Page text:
Talk about tourism

Dave Bartlett
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CEO of Destination St. John’s says visitors come for ‘uncommon’ experience

Cathy Duke, chief executive officer of Destination St. John’s, addresses the weekly luncheon meeting of the Rotary Club of St. John’s at the Sheraton Hotel Newfoundland Thursday afternoon, focusing on tourist visitation trends and the ongoing economic activities in the capital city region. — Photo by Joe Gibbons/The Telegram

While there are many reasons why tourists flock to this province, the CEO of Destination St. John’s says one of the main reasons people come is because the place is exotic and offers “uncommon experiences” people can’t find anywhere else.

Cathy Duke was the guest speaker at the Rotary Club of St. John’s luncheon Thursday.

“The tourism industry in Newfoundland and Labrador is growing exponentially,” she told club members. “It’s a very hot destination.”

Duke said in 2010, more than 500,000 non-residents visited the province, about as many people who live here full-time.

She said even when the economy went south in 2009, tourism was still up by about one per cent over the previous year in Newfoundland and Labrador.

During the same time, Duke said, Quebec saw its tourism numbers drop by 20 per cent. She said tourism brings in about $400 million a year into the local economy and Duke largely credited provincial tourism ads for bolstering the numbers.

Duke said people come here for a genuine experience which is off the beaten path — where you can expect the unexpected.

And they come to have close encounters with nature, culture and the unique characters who live here.

Duke said the province has stopped trying to be Disney World north, and is instead showcasing the reality of the place.

Other provinces are following Newfoundland and Labrador’s lead, trying to mimic its successful advertising campaign, she said.

Duke noted this province’s tourism ads have won more than 130 awards. While the provincial ads largely focus on rural areas, it’s the job of Destination St. John’s to sell the city, and that’s why it’s produced its own ads.

“We do want to feature nature and culture and people but we also want our visitors to understand that we have a very vibrant city,” she said.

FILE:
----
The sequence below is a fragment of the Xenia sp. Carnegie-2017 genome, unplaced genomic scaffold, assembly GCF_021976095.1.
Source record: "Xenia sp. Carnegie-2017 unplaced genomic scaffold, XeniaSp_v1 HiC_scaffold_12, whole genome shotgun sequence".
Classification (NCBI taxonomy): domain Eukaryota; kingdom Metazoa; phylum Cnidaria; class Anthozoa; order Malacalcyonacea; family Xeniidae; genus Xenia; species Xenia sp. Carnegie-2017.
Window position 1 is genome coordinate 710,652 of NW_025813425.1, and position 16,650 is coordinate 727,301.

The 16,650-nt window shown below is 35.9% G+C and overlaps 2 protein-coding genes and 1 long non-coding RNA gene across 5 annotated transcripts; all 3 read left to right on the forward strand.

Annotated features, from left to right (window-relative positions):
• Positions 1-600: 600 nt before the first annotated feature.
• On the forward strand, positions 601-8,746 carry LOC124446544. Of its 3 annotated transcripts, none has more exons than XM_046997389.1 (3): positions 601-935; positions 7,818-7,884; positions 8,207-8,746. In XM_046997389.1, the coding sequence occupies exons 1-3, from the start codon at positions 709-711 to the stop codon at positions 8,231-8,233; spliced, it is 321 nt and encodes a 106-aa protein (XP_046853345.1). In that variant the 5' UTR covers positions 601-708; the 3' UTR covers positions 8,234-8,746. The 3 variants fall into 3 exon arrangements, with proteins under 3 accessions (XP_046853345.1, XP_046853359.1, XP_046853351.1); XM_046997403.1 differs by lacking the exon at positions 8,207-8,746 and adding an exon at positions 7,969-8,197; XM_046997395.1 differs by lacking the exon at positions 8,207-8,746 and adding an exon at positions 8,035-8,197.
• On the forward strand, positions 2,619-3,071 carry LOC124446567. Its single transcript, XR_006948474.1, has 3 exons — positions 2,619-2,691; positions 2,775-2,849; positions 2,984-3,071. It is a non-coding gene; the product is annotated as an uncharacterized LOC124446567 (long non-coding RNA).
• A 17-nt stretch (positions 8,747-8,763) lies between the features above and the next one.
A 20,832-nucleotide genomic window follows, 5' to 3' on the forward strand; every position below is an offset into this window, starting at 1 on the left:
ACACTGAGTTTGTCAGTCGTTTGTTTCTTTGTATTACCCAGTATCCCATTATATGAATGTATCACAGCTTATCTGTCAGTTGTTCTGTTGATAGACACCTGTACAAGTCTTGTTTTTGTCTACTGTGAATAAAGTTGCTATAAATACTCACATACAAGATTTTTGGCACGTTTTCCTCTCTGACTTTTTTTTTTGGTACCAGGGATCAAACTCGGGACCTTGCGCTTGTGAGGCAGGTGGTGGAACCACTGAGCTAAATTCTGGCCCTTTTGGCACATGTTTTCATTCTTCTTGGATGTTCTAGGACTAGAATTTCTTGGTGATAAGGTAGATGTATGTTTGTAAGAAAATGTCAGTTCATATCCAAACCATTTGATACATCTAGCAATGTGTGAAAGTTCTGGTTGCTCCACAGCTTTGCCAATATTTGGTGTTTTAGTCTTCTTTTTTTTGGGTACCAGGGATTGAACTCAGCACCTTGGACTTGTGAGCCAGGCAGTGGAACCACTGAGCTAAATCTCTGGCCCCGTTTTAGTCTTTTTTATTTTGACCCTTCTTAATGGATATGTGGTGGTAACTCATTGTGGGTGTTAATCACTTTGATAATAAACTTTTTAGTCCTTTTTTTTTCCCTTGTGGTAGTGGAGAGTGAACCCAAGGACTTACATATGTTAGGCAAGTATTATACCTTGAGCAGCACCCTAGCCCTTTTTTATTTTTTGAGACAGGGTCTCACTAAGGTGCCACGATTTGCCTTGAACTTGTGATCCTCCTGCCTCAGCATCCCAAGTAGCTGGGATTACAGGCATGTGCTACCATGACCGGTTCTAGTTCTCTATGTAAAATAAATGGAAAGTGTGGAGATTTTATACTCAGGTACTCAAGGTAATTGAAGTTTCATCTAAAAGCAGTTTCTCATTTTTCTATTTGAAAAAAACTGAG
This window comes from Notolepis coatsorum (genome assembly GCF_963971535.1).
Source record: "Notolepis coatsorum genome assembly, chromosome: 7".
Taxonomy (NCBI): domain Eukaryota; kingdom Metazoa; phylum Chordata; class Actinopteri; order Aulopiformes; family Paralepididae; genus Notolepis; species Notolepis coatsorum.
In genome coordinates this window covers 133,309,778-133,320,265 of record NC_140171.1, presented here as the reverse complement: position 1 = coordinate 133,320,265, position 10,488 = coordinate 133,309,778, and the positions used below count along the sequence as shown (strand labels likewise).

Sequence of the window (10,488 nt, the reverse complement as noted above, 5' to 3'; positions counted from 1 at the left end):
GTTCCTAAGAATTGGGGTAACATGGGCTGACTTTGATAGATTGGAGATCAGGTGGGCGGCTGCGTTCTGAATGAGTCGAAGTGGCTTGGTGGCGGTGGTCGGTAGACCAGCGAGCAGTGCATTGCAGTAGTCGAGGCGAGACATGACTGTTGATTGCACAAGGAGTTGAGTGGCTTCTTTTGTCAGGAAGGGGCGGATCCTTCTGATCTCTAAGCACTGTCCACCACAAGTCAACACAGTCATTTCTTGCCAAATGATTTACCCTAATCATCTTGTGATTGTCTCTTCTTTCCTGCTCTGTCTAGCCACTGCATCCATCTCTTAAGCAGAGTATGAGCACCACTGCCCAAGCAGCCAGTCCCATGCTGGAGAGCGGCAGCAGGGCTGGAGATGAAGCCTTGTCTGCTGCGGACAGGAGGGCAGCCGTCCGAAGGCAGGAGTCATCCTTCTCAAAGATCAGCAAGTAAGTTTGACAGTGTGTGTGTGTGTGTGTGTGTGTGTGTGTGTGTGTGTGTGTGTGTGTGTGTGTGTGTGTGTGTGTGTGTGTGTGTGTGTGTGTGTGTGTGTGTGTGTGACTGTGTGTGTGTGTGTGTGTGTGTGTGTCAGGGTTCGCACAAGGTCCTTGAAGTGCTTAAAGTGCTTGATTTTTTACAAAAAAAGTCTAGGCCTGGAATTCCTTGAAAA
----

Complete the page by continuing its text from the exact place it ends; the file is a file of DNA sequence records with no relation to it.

Duke said while we may be the oldest city in North America, St. John’s also has a new found swagger.

She said tourists want to experience the arts and music, proximity to the ocean, fine dining, and unparalleled story telling they get from local shop owners, cab drivers or just people they run into.

And on the city’s doorsteps are whales, icebergs and internationally famous hiking trails.

Some of Destination St. John’s staff members travel around North America each year to trade shows, promoting what the city has to offer, she said.

“We measure our success by the number of hotel rooms that are sold in the city,” said Duke.

In 2011, Duke said, 22,705 delegates came to St John’s for conventions, and 45,000 hotel rooms were rented over the year.

dbartlett@thetelegram.com

Organizations: Rotary Club, Disney World

Geographic location: Newfoundland and Labrador, Quebec, North America

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Recent comments

  • A guide
    March 21, 2012 - 05:42

    The real numbers of tourists flying in is easily calculated because most rent a car. Average 3 to a car and that is the number flying in. Count the out of province plates at the ferry gets the rest. Those coming to conventions are in a different category and should be counted separately The increase in "tourists" flying in every summer is just the increase in people flying to work in the summer and people coming home. Have car rentals kept increasing? If not then there is no increase in tourists. Too bad but that's the truth.

  • David
    March 19, 2012 - 20:35

    Tourism has already peaked in this province. It will take the government a few more years, at least one election, and millions of dollars in increased advertising with less than a zero impact to see it...and then another few years to admit it...but it's true.

  • Michael
    March 16, 2012 - 09:13

    Exponential means doubling with each interval. The tourism industry is no doubt doing well, and that's good, but it is not growing exponentially, as claimed.

    • Brett
      March 16, 2012 - 17:13

      1.001^5 go tourism growth!!! 500,000 people - but if you look at the numbers over the last 6 years, the figures are barely up 10%. Growth yes, and I'm sure the dollars spent per visit is may be higher, but really tourism in NL is paltry. Talk to me when we have enough tourism for tourism businesses to be open year round. Until then - people are just blowing hot air.

  • david kitchen
    March 16, 2012 - 08:24

    These numbers represent the total of all persons who came to the province last year. Crew changes on the gulf ferries, workers coming home on their time off, government employees who have been out of the province on business, everyone who left for holidays and returned and the list goes on . It raises the question "who is a tourist ? ". As for #500Million show the receipts and make it believable . The industry will never improve as long as this unproven trash keeps getting repeated.